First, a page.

Consider Ashley and David.
Ashley gets home from work first, so she makes dinner. David arrives and gives her a little peck on the cheek. He plays with the kids, and they all have supper. David helps the oldest child finish her homework, and together he and Ashley put the children to bed. While she does the dishes, he sits down, hunts for the remote, and catches up on the news. They spend the rest of the evening channel surfing. At ten thirty, he collects all the garbage for tomorrow’s pickup. They watch the eleven o’clock news before bedtime, when he pads off to the bathroom, does his little chores, and changes into his bedtime attire. She does the same, and they climb into bed. Perhaps they read for a while, then he reaches over and turns off his light. She reads awhile longer, then finally reaches over and turns off her light. Everything is still. And then suddenly, in the dark, there it is. A cold hand on her breast.
David kisses her ear. And seven minutes later, everything is over. David snores while Ashley stares at the ceiling. Again. When he wakes up the next morning, David wonders why Ashley always just lies there when they make love.
David probably isn’t a clod, and Ashley probably isn’t unresponsive; they’re probably both just a bit uninformed. Neither of them is demonstrating an understanding of the differences in how men and women generally view the sexual process. Their love life reflects how little they genuinely “know” each other.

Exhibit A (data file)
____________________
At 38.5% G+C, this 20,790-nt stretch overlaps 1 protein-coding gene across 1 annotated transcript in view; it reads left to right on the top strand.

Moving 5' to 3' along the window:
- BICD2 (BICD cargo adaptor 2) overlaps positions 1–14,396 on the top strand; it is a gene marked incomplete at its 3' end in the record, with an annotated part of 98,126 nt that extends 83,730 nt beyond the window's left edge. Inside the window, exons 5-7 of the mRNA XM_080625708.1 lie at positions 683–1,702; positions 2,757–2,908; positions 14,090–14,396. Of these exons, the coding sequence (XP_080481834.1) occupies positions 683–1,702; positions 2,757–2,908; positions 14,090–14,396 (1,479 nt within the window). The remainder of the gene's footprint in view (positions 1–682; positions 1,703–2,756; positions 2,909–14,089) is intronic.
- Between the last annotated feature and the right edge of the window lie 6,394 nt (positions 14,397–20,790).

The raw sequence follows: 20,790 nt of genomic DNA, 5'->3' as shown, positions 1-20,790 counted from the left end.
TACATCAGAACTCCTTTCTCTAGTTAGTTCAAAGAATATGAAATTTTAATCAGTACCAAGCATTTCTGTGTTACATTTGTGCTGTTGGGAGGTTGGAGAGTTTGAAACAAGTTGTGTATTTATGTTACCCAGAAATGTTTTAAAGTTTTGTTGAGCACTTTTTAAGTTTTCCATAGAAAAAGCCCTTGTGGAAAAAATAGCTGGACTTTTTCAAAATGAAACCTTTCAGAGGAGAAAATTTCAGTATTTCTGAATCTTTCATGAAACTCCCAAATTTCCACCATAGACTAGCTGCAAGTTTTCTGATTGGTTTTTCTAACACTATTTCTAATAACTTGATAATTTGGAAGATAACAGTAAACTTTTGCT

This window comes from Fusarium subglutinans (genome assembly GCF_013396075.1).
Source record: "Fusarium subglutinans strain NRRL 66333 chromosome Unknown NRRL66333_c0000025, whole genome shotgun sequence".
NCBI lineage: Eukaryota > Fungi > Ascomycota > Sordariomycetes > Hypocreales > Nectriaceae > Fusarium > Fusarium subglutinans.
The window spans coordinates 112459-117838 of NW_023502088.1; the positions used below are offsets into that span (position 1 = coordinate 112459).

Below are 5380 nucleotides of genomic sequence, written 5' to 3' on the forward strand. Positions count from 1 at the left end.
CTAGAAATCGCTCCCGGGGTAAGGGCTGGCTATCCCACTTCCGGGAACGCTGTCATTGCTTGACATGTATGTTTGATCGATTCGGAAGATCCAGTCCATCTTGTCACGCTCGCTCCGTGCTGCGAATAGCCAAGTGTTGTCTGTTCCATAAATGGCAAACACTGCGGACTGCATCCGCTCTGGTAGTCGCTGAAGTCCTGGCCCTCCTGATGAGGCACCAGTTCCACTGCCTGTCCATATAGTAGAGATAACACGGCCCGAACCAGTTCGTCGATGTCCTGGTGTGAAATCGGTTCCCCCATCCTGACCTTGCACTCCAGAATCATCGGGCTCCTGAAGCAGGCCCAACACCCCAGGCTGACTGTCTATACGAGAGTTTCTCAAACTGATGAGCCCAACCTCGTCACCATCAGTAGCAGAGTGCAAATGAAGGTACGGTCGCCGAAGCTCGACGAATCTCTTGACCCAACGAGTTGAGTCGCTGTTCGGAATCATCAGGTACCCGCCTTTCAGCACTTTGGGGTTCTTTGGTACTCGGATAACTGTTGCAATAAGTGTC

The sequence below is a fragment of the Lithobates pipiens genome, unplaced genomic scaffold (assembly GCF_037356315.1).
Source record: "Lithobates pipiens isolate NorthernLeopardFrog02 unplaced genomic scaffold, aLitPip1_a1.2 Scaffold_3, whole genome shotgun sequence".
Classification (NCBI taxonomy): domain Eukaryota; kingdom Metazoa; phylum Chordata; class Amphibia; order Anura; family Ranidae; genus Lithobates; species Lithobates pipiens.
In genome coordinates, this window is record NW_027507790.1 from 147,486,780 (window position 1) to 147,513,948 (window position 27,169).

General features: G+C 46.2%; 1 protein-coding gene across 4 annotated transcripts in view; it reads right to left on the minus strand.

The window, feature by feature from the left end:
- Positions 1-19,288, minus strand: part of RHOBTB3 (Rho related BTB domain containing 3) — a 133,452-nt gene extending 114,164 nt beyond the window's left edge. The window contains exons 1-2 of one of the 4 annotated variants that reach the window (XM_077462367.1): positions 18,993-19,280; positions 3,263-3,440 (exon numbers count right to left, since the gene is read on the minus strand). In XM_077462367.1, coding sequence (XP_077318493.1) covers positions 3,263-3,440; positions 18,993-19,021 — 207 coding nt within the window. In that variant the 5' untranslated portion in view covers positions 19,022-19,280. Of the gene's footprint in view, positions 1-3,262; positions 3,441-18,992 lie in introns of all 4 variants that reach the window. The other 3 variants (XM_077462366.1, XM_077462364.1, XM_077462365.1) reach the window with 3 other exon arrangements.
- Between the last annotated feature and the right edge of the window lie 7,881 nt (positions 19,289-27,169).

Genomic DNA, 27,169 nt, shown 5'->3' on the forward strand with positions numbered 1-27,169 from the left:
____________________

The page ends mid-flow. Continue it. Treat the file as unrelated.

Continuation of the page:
So what do they—and others in the same situation—need to know? Here are some differences in how men and women tend to view the “sex” of sexual expression.
(Men and women vary in their individual responses, of course, but when they learn about how a husband and wife typically approach sex differently, it can help them see just how normal each of them are. We will speak in generalities here, but we do recognize every person is an individual, and our goal here is not to encourage gender stereotyping.)
The time needed between foreplay and orgasm is very individual. Nevertheless, on average, men tend to respond more quickly physically while women tend to be moved along more gently. Some have said, “Men are like light bulbs, women are like electric irons” or “Men are like microwaves, women are like slow cookers.” One group of researchers found that men and women differ significantly in the time needed between foreplay and orgasm. The average male can go from excitation to climax in three to five minutes. But while 20 percent of women reported needing only five minutes of stimulation to reach climax, 62 percent of women surveyed need at least fifteen minutes of appropriate stimulation following arousal to reach orgasm. A small percentage need more than forty-five minutes, and 1 percent, an hour or more.
Enjoying sex may be harder for a woman if she feels angry or distracted. Some men can stop in the middle of an argument—in which anger permeates the air—and initiate sex; then they can return to a fight. A woman has a harder time shifting gears from a disagreement into sexual mode and resuming the argument afterward.
#3. Process versus event
Men tend to be event-oriented. Many husbands can see their wives in anything or nothing, and want sex. Conversely, women tend to be process-oriented. Sex for them is not an event but an environment. Thus mood and surroundings may play bigger roles.
#4. . . .
To continue reading the other differences in the sexual response cycles of men and women, preorder your copy of Sexual Intimacy in Marriage, 4th edition, by clicking the link below.